Arts and crafts are byproducts of the natural desire to express emotion creatively. This creative expression has helped unite society under a shared appreciation and admiration for the beauty and the creative process.
A 2018 review of studies by Trusted Source found that arts and crafts can bolster mood, improve self-confidence, reduce stress overall, and be a natural anti-depressant. Chronic stress is a gateway to many illnesses and can make you angry, anxious, or irritated.
Arts and crafts activities serve as an outlet to release these challenging emotions in a personal and expressive manner. In addition, the importance of social connectedness continues to be demonstrated as a key component of mental health. For example, a 2017 study found that engaging more with society can play a crucial role in mental health and well-being.
Adults typically have complex, ambivalent feelings about art and art making; common responses range from dismissal and derision to awe and sometimes shame about their lack of artistic skills. Young children, on the other hand, typically draw and sing and dance without worrying about their abilities. Unfortunately, that freedom and joy are often lost as we grow and begin to evaluate the quality of our art self-consciously. Too often, we become viewers of others’ art rather than being active creators, and we lose the many benefits of creative self-expression. Art therapists guide people in connecting or reconnecting with the creative practices that support mental health and help people grapple with life challenges and uncertainties. The United States has more than 6,000 credentialed art therapists, and the profession is growing in all parts of the world.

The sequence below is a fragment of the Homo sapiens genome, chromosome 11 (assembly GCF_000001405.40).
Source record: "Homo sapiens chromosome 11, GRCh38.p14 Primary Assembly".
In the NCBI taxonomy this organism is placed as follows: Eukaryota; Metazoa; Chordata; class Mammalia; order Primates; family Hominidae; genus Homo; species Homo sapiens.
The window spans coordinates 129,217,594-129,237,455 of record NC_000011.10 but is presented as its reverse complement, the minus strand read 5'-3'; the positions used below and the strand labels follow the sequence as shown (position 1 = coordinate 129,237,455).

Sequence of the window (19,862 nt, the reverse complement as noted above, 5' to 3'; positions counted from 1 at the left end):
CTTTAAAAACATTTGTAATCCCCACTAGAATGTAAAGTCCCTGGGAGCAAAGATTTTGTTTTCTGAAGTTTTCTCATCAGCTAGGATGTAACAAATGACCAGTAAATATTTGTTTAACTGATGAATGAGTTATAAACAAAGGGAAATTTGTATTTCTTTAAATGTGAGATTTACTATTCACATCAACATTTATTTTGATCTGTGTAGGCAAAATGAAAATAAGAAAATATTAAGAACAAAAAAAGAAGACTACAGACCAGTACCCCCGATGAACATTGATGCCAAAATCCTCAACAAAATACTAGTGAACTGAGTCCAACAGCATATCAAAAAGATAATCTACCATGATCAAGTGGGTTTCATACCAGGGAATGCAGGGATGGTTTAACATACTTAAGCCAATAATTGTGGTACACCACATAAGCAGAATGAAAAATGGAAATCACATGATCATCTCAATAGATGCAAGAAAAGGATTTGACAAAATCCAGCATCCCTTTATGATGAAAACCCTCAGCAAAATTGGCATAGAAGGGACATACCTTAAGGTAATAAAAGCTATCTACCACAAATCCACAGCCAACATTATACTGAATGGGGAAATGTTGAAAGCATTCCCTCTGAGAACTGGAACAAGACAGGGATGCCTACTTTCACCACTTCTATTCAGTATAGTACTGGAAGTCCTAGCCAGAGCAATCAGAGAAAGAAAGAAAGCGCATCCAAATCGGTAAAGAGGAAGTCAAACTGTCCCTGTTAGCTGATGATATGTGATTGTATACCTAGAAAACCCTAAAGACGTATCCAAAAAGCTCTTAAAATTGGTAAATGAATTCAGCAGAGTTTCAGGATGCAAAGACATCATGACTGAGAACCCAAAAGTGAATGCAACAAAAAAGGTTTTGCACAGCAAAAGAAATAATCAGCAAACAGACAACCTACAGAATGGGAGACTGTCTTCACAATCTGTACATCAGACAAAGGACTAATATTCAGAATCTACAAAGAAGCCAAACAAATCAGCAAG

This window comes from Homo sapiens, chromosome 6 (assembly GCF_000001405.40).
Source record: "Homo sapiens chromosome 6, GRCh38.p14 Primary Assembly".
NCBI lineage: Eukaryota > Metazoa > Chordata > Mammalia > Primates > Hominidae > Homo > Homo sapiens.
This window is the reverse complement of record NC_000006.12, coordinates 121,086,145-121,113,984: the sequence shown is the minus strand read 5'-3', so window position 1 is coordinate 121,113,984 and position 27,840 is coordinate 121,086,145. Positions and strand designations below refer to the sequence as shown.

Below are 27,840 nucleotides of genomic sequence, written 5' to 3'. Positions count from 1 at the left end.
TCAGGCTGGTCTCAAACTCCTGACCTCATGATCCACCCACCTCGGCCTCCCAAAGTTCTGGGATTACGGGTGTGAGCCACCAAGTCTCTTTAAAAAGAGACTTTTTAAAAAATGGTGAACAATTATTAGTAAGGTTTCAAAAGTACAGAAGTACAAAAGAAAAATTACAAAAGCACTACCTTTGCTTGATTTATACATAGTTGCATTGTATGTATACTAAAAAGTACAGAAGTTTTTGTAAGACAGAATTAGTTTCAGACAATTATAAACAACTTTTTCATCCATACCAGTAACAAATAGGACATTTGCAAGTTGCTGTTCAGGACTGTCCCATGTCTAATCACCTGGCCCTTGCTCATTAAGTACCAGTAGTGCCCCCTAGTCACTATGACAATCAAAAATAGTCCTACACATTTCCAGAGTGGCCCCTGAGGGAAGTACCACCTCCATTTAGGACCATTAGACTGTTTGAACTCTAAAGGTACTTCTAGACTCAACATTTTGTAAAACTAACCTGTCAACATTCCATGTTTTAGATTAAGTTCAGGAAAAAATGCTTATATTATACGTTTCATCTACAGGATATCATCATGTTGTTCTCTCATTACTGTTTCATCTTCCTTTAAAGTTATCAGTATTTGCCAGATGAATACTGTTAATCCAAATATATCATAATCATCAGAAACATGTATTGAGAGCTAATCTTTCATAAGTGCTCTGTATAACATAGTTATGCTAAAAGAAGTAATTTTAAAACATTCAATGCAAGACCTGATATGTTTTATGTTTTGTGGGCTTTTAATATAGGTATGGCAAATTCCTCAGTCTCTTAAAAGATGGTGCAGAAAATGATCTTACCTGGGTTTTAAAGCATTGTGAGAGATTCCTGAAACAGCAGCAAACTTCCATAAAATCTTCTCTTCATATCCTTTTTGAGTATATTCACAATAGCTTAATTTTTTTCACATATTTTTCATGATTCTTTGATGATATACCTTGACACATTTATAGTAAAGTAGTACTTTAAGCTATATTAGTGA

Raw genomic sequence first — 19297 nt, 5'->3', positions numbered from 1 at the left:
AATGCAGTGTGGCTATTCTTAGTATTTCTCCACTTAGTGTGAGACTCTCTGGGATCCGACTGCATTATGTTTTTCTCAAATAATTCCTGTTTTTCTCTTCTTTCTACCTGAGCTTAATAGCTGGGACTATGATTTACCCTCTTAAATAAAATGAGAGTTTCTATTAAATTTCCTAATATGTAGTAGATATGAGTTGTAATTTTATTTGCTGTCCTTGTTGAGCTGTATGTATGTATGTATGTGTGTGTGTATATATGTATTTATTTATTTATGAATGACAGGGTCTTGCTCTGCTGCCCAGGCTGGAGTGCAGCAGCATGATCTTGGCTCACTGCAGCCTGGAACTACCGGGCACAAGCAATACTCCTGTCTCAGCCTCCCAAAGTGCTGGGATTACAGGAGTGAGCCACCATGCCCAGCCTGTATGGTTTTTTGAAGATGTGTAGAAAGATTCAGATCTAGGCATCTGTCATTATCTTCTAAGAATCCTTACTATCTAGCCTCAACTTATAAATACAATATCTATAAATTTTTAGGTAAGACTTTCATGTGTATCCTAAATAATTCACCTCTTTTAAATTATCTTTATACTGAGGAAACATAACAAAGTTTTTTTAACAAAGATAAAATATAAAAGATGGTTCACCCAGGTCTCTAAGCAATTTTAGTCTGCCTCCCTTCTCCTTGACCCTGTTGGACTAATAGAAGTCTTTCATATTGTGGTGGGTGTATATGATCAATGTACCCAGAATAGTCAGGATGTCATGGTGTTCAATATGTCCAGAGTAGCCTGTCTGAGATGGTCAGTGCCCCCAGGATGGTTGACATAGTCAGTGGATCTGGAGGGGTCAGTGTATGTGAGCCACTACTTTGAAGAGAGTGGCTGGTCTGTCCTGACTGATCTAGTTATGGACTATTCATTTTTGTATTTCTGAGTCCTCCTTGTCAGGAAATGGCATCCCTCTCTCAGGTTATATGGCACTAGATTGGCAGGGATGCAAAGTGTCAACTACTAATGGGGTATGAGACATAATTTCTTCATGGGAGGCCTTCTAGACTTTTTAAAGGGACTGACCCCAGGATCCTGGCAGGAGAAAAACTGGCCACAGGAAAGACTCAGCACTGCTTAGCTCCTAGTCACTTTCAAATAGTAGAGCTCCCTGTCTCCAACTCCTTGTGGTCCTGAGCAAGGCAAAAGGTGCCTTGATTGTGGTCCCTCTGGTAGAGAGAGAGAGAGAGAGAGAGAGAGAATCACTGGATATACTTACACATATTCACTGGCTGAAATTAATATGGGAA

Research shows that trauma is stored in the brain as a sensory experience, with fragments of images and sensations scattered throughout, leaving individuals more prone to frequent and overwhelming triggers. While grief alone may not be perceived as trauma by all survivors, many will still struggle with increased fear and instability as one’s attachments and routine are disrupted at best – and, at worst, completely shattered. This added anxiety and loss of security adds a layer of distress to grief that, with or without traumatic features, can complicate even the most well-supported and healthy individuals. A sensory practice such as art therapy can thus provide a vessel for externalizing traumatic memories and releasing tensions, helping to produce a more coherent, collective narrative of the traumatic experience. The kinesthetic experience of art-making can also enhance a relaxation response and help increase the ability to tolerate stressors. The resulting artwork can serve as a symbolic representation and container of the effects of traumatic stress, thus aiding the person in integrating the experience and feelings into one’s life story.
Art therapy encourages creativity and supports the individual to connect with inner strengths in developing alternative responses to stressors and problems. Art-making can be a pleasurable experience that supports individuals in addressing emotional numbing resulting from trauma or overwhelming, unrelenting feelings of pain. Reconnecting with calming, positive emotions and finding a means to release the heavy burden of grief or re-experiencing traumatic memories can be found in these targeted, specialized techniques.